More Americans are poor than ever before, and the national poverty rate is at its highest level since 1994. Meanwhile, one in five New Yorkers lives in poverty. But poverty is absent from our civic discourse. Everyone is tired of talking about poverty, it seems, except poor people. Perhaps that’s because the rhetoric around the topic has rarely resembled reality. The latest issue of City Limits explores that lives of four low-income New Yorkers, including Beverly Davis.
Beverly Davis has always worked. From when she was 15 years old, she says, she worked part time at a Dr. Jay's clothing store in the Bronx, while finishing high school and raising two children. In 2009, after six years on the job, Davis was told by a new manager that she was being let go. “I wasn't upset, but I understood how the business went. So I wasn't going to let that stop me. I was still on public assistance, receiving my portion that they gave me, but I wasn't comfortable with it. I was only doing that to make ends meet and to feed my children.”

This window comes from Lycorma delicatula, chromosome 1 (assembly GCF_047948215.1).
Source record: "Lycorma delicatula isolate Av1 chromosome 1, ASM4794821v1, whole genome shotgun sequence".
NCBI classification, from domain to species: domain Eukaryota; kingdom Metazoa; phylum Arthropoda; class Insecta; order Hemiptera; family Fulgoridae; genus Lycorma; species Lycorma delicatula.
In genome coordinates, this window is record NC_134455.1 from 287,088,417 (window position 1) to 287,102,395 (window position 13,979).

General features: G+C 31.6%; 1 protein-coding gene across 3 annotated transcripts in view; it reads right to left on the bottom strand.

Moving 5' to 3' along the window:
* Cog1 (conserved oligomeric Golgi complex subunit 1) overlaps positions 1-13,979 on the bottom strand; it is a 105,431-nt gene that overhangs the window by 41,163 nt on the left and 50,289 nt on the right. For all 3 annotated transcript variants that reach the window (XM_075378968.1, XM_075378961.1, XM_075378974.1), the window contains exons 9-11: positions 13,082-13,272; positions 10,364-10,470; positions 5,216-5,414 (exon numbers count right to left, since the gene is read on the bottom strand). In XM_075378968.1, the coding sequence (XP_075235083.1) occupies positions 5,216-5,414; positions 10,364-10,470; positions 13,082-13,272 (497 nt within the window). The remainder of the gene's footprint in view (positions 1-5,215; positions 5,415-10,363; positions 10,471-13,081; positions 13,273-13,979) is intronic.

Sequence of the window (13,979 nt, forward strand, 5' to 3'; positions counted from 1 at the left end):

Instead, she applied for a training program run by Cooperative Home Care Associates, a worker-owned and cooperatively run home care agency in the Bronx. “It was public assistance ready,” she says, meaning that HRA works with the employer to ensure that the job counts toward her mandated work hours. That, she says, “made it a plus for me.”
But more than that, Davis sees it as the perfect stepping-stone to a better life. She's not only raising two children and working 36 hours a week but also studying criminal justice at Monroe College. With her home care job and public benefits tiding her over until then, she's con